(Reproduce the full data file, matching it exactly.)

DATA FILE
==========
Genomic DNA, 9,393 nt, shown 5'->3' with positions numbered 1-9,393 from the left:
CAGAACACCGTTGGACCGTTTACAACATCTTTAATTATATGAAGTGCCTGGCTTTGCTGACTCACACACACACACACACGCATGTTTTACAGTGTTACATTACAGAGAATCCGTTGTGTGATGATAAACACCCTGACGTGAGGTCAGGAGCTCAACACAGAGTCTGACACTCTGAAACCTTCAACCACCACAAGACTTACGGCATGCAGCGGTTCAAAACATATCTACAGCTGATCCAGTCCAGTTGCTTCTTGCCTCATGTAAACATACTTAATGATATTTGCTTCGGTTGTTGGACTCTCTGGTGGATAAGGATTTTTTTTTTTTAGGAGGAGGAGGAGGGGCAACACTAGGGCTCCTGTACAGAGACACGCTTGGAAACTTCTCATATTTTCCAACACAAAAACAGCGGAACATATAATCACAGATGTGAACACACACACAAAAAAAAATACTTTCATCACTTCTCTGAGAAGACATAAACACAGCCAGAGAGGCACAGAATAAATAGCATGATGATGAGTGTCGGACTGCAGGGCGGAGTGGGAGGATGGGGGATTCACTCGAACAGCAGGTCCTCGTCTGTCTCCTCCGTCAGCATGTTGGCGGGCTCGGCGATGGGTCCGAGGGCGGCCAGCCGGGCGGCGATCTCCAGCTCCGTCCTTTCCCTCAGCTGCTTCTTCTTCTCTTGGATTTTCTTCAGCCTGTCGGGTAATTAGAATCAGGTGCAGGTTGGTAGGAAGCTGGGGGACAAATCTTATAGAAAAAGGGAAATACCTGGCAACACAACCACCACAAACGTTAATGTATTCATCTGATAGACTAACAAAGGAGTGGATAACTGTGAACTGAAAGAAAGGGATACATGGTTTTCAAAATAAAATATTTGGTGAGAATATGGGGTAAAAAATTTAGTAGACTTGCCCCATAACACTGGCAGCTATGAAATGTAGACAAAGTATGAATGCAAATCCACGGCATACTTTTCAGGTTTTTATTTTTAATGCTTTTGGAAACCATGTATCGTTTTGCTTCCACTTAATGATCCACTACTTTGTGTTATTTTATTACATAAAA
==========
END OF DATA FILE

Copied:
Genomic DNA, 9,393 nt, shown 5'->3' with positions numbered 1-9,393 from the left:
CAGAACACCGTTGGACCGTTTACAACATCTTTAATTATATGAAGTGCCTGGCTTTGCTGACTCACACACACACACACACGCATGTTTTACAGTGTTACATTACAGAGAATCCGTTGTGTGATGATAAACACCCTGACGTGAGGTCAGGAGCTCAACACAGAGTCTGACACTCTGAAACCTTCAACCACCACAAGACTTACGGCATGCAGCGGTTCAAAACATATCTACAGCTGATCCAGTCCAGTTGCTTCTTGCCTCATGTAAACATACTTAATGATATTTGCTTCGGTTGTTGGACTCTCTGGTGGATAAGGATTTTTTTTTTTTAGGAGGAGGAGGAGGGGCAACACTAGGGCTCCTGTACAGAGACACGCTTGGAAACTTCTCATATTTTCCAACACAAAAACAGCGGAACATATAATCACAGATGTGAACACACACACAAAAAAAAATACTTTCATCACTTCTCTGAGAAGACATAAACACAGCCAGAGAGGCACAGAATAAATAGCATGATGATGAGTGTCGGACTGCAGGGCGGAGTGGGAGGATGGGGGATTCACTCGAACAGCAGGTCCTCGTCTGTCTCCTCCGTCAGCATGTTGGCGGGCTCGGCGATGGGTCCGAGGGCGGCCAGCCGGGCGGCGATCTCCAGCTCCGTCCTTTCCCTCAGCTGCTTCTTCTTCTCTTGGATTTTCTTCAGCCTGTCGGGTAATTAGAATCAGGTGCAGGTTGGTAGGAAGCTGGGGGACAAATCTTATAGAAAAAGGGAAATACCTGGCAACACAACCACCACAAACGTTAATGTATTCATCTGATAGACTAACAAAGGAGTGGATAACTGTGAACTGAAAGAAAGGGATACATGGTTTTCAAAATAAAATATTTGGTGAGAATATGGGGTAAAAAATTTAGTAGACTTGCCCCATAACACTGGCAGCTATGAAATGTAGACAAAGTATGAATGCAAATCCACGGCATACTTTTCAGGTTTTTATTTTTAATGCTTTTGGAAACCATGTATCGTTTTGCTTCCACTTAATGATCCACTACTTTGTGTTATTTTATTACATAAAA